Sadiq Khan repeats his call for rent controls

Sadiq Khan repeats his call for rent controls

Sadiq Khan, London's Labour Mayor, has reiterated calls for rent controls in the capital as first laid out in his Reform Private Renting report this summer.

Renters in Islington are paying £3,000 a year more than they were in 2012, new figures show. The average private rent for the borough has increased from £1,473 per month in 2012 to £1,733 per month this year, a rise of £3,120.

His proposals include establishing a new London Private Rent Commission, with renters on its board, to implement and enforce measures to reduce rents and keep them down.

Other recommendations include introducing open-ended tenancies and increasing landlord-to-tenant notice periods to four months.

He is quoted in local London media as saying: "It is shocking that renters in Brent are now paying £3,600 more every year than they did just seven years ago - meaning more and more of their earnings go on rent, and making it harder for them to put down roots.

"Unlike other mayors around the world, I have no powers over the private rented sector. Despite this, we have worked closely with councils over the last three years to 'name and shame' rogue landlords, and I have campaigned successfully with renters to get the government to ban letting agents fees for tenants and scrap Section 21."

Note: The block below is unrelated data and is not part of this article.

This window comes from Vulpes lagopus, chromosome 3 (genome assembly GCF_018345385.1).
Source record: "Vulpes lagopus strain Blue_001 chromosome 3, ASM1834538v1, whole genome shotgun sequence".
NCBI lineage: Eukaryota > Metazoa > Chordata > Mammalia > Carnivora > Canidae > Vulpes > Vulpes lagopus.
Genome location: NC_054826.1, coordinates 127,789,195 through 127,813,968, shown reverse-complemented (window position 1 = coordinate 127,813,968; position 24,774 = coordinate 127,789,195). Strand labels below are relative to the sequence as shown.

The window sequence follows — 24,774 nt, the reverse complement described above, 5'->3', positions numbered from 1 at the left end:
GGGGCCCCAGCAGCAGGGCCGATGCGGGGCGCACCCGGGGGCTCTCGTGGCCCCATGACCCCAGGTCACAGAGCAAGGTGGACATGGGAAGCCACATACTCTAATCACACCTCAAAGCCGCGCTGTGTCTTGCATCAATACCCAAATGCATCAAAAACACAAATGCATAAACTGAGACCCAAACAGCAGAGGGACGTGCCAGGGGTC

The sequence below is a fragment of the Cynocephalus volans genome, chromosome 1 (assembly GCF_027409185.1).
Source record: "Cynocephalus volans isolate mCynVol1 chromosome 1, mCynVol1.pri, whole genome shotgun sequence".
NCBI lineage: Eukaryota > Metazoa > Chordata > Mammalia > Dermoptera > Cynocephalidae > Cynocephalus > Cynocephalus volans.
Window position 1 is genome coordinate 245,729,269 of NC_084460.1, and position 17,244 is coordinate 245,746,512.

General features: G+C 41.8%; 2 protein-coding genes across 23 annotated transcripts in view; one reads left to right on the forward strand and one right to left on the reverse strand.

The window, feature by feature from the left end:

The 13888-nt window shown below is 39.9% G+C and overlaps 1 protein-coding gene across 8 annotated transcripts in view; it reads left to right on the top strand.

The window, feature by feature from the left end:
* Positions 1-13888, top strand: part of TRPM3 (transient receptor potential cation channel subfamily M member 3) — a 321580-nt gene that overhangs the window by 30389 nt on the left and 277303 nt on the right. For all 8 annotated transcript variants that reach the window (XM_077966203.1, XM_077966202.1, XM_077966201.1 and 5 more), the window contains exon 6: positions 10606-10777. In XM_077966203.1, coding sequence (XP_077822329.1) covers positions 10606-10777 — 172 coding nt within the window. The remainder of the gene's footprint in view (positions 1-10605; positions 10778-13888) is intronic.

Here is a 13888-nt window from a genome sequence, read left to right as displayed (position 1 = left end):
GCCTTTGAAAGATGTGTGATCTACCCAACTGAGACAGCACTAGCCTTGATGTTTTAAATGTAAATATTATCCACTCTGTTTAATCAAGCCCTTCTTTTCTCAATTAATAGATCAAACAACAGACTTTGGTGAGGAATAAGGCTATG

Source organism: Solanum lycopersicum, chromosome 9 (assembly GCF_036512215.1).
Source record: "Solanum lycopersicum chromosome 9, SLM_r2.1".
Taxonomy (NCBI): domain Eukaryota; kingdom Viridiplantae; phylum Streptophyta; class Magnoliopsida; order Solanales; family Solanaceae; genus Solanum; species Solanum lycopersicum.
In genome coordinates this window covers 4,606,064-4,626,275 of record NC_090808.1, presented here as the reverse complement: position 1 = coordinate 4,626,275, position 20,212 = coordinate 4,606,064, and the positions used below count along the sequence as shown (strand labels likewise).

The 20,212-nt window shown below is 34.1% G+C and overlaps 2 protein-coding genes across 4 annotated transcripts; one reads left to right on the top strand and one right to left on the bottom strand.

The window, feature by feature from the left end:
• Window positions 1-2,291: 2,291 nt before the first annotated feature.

However, industry figures have stridently opposed Khan's plans.

The National Landlords Association, which conducted a survey amongst 1,700 of its landlord members, says 89 per cent of them are likely to vote against any party that proposed rent controls and 85 per cent would vote against parties proposing to remove section 21.

Richard Lambert, chief executive of the NLA, says: "The Mayor's strategy is at best contradictory and at worst deluded. Either he hasn't researched how landlords' businesses work, or he didn't understand what he found. Or perhaps he did, and he just doesn't care."


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